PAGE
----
A toothbrush will remove plaque bacteria, which can lead to decay. A soft-bristled toothbrush with a small head, preferably one designed specifically for infants, should be used at least once a day at bedtime.
In order to prevent dental problems, your child should see a pediatric dentist when the first tooth appears, or no later than his/her first birthday.
Pediatric dentists are the pediatricians of dentistry. A pediatric dentist has two to three years specialty training following dental school and limits his/her practice to treating children only. Pediatric dentists are primary and specialty oral care providers for infants and children through adolescence, including those with special health needs.
Primary or “baby” teeth are important for many reasons. Not only do they help children speak clearly and chew naturally, but they also aid in forming a path that permanent teeth can follow when they are ready to erupt.
First, rinse the irritated area with warm salt water and place a cold compress on their face if it is swollen. Give the child acetaminophen for any pain, rather than placing aspirin on the teeth or gums. Finally, contact our office as soon as possible.
Thumb and pacifier sucking habits will generally only become a problem if they go on for a very long period of time. Most children stop these habits on their own, but if they are still sucking their thumbs or fingers when their permanent teeth arrive, a mouth appliance may be recommended by your pediatric dentist.
Avoid nursing children to sleep or putting anything other than water in their bedtime bottle. Also, learn the proper way to brush and floss your child’s teeth. Take your child to a pediatric dentist regularly to have his/her teeth and gums checked. The first dental visit should be scheduled by your child’s first birthday.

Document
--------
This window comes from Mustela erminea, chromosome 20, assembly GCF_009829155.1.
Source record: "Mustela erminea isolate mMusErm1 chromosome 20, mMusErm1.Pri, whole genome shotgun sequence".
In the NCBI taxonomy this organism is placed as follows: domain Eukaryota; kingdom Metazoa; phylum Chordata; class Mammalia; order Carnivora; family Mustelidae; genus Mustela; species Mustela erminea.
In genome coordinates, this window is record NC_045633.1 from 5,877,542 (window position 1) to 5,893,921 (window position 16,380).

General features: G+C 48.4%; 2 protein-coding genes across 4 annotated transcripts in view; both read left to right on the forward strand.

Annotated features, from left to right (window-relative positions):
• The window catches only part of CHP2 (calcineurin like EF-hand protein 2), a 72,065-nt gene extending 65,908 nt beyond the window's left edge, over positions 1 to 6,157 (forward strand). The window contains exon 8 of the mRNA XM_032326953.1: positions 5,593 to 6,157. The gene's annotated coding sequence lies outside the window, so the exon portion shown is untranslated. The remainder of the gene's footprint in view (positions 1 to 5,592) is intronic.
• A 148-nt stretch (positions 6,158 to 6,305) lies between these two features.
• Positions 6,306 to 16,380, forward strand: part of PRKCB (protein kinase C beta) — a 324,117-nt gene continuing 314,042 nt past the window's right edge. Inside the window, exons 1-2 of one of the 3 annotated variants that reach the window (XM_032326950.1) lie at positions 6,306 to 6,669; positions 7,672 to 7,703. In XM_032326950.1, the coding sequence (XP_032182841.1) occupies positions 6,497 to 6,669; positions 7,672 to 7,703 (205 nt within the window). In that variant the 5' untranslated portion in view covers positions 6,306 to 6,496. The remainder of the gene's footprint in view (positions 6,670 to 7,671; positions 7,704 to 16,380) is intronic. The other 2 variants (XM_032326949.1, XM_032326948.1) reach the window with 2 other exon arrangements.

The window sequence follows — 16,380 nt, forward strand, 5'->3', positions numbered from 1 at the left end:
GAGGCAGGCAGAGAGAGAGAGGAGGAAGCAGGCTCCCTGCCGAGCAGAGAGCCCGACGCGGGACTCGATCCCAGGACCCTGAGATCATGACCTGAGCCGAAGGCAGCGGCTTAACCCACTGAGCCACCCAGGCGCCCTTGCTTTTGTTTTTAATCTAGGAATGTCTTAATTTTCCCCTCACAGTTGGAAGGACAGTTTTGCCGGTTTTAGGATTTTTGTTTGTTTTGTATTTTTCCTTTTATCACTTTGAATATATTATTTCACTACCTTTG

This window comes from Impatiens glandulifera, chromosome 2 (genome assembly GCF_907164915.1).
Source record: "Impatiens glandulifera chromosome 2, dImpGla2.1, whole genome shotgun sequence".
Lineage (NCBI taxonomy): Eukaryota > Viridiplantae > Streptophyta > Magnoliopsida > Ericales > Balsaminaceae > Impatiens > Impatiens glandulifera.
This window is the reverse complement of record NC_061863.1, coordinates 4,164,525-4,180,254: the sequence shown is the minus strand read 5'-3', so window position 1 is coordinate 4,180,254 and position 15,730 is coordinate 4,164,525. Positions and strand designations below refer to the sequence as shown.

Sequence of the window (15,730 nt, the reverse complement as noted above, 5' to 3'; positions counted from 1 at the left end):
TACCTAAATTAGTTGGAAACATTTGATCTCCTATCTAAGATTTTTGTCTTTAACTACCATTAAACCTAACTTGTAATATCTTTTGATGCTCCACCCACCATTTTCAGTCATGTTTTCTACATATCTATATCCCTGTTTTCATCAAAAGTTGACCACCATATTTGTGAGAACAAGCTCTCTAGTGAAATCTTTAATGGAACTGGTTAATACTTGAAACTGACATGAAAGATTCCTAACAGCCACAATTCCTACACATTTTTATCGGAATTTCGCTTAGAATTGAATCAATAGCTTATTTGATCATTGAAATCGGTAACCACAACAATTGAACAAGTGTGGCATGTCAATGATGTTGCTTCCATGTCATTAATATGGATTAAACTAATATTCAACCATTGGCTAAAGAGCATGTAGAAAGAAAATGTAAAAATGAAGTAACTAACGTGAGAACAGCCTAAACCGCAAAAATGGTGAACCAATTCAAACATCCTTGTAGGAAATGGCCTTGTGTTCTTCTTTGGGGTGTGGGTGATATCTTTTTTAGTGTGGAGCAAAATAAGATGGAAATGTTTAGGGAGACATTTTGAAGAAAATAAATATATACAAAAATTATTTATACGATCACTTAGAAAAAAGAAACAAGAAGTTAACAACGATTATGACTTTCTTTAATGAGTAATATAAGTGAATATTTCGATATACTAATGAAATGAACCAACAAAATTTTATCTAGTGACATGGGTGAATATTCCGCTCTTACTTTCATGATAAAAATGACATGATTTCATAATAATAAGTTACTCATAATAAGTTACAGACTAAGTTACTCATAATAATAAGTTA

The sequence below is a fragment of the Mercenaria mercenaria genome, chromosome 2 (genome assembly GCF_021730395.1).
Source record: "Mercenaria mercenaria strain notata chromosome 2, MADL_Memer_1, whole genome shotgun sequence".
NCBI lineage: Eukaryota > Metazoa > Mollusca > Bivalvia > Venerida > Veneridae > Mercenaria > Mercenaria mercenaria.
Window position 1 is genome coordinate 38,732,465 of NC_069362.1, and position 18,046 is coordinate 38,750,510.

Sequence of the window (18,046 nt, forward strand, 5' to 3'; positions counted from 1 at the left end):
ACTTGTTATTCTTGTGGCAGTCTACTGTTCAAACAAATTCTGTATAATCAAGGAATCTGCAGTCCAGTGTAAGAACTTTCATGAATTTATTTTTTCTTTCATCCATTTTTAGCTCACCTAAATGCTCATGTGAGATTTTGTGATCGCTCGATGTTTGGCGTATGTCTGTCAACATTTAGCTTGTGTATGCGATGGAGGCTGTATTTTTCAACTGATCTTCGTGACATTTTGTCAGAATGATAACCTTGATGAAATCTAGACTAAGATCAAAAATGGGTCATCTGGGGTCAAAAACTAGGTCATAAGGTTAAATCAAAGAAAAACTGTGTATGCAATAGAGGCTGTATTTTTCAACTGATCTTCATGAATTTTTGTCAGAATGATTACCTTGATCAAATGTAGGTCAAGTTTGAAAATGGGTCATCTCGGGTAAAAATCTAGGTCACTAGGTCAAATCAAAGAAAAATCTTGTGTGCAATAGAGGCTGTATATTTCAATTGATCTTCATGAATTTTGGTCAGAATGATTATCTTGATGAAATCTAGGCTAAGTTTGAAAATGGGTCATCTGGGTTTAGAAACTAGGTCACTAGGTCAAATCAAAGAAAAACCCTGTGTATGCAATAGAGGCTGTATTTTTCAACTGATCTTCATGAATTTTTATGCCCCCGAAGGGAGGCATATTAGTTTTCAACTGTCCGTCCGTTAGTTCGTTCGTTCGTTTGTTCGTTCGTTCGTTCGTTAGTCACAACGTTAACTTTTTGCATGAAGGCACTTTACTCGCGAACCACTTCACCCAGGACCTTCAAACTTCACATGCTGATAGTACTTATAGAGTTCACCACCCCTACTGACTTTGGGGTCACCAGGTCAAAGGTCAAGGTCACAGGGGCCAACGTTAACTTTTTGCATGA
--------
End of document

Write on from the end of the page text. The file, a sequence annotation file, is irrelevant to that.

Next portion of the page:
A checkup every six months is recommended in order to prevent cavities and other dental problems. However, your pediatric dentist can tell you when and how often your child should visit based on his/her oral health.
Browse our FAQs below to find answers to your commonly asked questions about pediatric dentistry.
Fluoridated toothpaste should be introduced when a child is 2-3 years of age. Prior to that, parents should clean the child’s teeth with water and a soft-bristled toothbrush. When toothpaste is used after age 2-3, parents should supervise brushing and make sure the child uses no more than a pea-sized amount on the brush. Children should never swallow any excess toothpaste.
Make sure your child has a balanced diet, including one serving each of fruits and vegetables; breads and cereals; milk and dairy products; and meat, fish, or eggs. Limiting servings of sugars and starches will also aid in protecting your child’s teeth from decay. Finally, you can ask your pediatric dentist to help you select foods that protect your child’s teeth.
Sealants work by filling in the crevices on the chewing surfaces of the teeth. This shuts out food particles that could get caught in the teeth, causing cavities. The application is fast and comfortable and can effectively protect teeth for many years.
Have your pediatric dentist evaluate the fluoride level of your child’s primary source of drinking water. If your child is not getting enough fluoride internally through water (especially if the fluoride level is deficient or if your child drinks bottled water without fluoride), then your pediatric dentist may prescribe fluoride supplements.
Soft plastic mouth guards can be used to protect a child’s teeth, lips, cheeks, and gums from sport related injuries. A custom-fitted mouth guard developed by a pediatric dentist will protect your child from injuries to the teeth, face, and even provide protection from severe injuries to the head.
The most important thing is to remain calm and find the tooth. Hold it by the crown rather than the root and try to reinsert it into the socket. If that is not possible, put the tooth in a glass of milk and take your child and the tooth to your pediatric dentist immediately.
There is very little risk associated with dental X-rays. Pediatric dentists are especially careful to limit the amount of radiation to which children are exposed. Lead aprons and high-speed film are used to ensure safety and minimize the amount of radiation exposure.
Parents should take their children to the dentist regularly, beginning with the eruption of the first tooth. Then, the dentist can recommend a specific program of brushing, flossing, and other treatments for parents to practice with their children. When added to regular dental visits and a balanced diet, these home treatments will help give your child a lifetime of healthy dental habits.